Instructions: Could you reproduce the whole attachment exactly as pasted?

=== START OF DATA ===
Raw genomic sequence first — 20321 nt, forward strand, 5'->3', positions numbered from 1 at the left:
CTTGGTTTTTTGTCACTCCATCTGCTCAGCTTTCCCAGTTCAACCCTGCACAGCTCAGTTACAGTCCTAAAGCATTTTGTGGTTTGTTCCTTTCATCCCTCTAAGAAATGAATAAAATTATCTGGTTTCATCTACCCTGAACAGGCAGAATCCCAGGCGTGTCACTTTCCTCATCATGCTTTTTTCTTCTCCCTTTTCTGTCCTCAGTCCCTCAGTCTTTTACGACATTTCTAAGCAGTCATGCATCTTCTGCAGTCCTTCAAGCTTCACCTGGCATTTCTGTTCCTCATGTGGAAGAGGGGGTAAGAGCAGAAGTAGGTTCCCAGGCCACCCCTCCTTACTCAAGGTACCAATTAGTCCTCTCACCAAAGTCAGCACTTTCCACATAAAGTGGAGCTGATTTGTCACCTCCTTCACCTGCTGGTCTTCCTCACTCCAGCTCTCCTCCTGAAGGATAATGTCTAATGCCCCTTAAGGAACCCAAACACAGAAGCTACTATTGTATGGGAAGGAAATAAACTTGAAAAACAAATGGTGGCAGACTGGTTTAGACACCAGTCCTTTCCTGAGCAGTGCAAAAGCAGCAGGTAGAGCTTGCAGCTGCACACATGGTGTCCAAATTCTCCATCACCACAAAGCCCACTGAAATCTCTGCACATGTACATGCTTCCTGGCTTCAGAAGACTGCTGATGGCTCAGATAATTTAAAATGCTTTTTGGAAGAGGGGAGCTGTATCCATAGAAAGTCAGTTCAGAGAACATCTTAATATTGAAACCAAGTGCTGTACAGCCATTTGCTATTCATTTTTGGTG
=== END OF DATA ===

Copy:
Raw genomic sequence first — 20321 nt, forward strand, 5'->3', positions numbered from 1 at the left:
CTTGGTTTTTTGTCACTCCATCTGCTCAGCTTTCCCAGTTCAACCCTGCACAGCTCAGTTACAGTCCTAAAGCATTTTGTGGTTTGTTCCTTTCATCCCTCTAAGAAATGAATAAAATTATCTGGTTTCATCTACCCTGAACAGGCAGAATCCCAGGCGTGTCACTTTCCTCATCATGCTTTTTTCTTCTCCCTTTTCTGTCCTCAGTCCCTCAGTCTTTTACGACATTTCTAAGCAGTCATGCATCTTCTGCAGTCCTTCAAGCTTCACCTGGCATTTCTGTTCCTCATGTGGAAGAGGGGGTAAGAGCAGAAGTAGGTTCCCAGGCCACCCCTCCTTACTCAAGGTACCAATTAGTCCTCTCACCAAAGTCAGCACTTTCCACATAAAGTGGAGCTGATTTGTCACCTCCTTCACCTGCTGGTCTTCCTCACTCCAGCTCTCCTCCTGAAGGATAATGTCTAATGCCCCTTAAGGAACCCAAACACAGAAGCTACTATTGTATGGGAAGGAAATAAACTTGAAAAACAAATGGTGGCAGACTGGTTTAGACACCAGTCCTTTCCTGAGCAGTGCAAAAGCAGCAGGTAGAGCTTGCAGCTGCACACATGGTGTCCAAATTCTCCATCACCACAAAGCCCACTGAAATCTCTGCACATGTACATGCTTCCTGGCTTCAGAAGACTGCTGATGGCTCAGATAATTTAAAATGCTTTTTGGAAGAGGGGAGCTGTATCCATAGAAAGTCAGTTCAGAGAACATCTTAATATTGAAACCAAGTGCTGTACAGCCATTTGCTATTCATTTTTGGTG